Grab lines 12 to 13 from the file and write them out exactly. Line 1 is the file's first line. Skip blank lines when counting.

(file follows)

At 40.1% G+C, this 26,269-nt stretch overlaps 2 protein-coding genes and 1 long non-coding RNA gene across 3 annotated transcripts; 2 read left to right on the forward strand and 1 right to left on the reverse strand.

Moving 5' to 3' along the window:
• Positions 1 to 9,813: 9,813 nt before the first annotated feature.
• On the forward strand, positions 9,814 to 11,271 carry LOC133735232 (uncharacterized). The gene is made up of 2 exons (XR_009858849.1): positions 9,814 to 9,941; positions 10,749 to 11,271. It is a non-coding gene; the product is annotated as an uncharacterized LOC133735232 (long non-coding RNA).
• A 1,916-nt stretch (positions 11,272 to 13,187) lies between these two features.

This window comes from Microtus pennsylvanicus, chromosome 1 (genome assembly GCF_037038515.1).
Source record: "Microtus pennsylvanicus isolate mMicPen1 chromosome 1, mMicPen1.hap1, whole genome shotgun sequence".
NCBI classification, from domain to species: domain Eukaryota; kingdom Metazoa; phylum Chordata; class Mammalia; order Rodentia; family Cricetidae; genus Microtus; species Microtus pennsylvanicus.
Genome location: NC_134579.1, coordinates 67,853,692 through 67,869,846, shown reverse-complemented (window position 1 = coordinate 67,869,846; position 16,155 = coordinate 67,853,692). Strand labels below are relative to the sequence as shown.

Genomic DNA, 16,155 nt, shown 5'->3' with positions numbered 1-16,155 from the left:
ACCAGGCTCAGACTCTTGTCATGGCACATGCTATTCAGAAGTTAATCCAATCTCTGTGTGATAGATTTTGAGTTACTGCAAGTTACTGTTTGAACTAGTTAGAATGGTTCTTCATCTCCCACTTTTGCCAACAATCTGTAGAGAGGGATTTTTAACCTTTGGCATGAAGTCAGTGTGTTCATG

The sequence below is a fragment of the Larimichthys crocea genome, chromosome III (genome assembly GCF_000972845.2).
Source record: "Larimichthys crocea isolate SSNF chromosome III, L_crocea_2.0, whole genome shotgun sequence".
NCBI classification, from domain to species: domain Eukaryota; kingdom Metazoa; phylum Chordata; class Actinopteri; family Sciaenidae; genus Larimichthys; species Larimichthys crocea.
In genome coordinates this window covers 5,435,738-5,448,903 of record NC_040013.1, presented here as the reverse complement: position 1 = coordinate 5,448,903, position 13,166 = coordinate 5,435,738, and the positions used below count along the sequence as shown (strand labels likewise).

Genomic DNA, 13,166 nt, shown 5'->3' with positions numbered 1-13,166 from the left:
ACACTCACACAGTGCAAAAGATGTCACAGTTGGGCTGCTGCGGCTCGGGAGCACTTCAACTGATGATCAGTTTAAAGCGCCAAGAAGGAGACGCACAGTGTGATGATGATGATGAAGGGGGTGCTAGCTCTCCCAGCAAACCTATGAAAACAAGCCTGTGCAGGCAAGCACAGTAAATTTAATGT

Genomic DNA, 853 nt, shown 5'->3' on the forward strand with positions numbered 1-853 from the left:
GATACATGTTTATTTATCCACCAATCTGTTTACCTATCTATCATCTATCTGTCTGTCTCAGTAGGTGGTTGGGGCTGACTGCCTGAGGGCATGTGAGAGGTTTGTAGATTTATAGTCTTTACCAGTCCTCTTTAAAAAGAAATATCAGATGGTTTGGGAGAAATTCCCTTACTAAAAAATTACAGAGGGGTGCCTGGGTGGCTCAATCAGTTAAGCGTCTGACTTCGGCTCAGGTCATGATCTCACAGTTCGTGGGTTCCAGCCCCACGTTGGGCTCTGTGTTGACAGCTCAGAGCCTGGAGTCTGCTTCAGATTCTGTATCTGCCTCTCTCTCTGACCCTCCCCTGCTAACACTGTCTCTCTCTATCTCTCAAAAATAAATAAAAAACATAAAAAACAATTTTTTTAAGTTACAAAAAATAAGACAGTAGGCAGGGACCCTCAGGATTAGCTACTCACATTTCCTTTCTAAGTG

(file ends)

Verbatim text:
The sequence below is a fragment of the Larimichthys crocea genome, chromosome III (genome assembly GCF_000972845.2).
Source record: "Larimichthys crocea isolate SSNF chromosome III, L_crocea_2.0, whole genome shotgun sequence".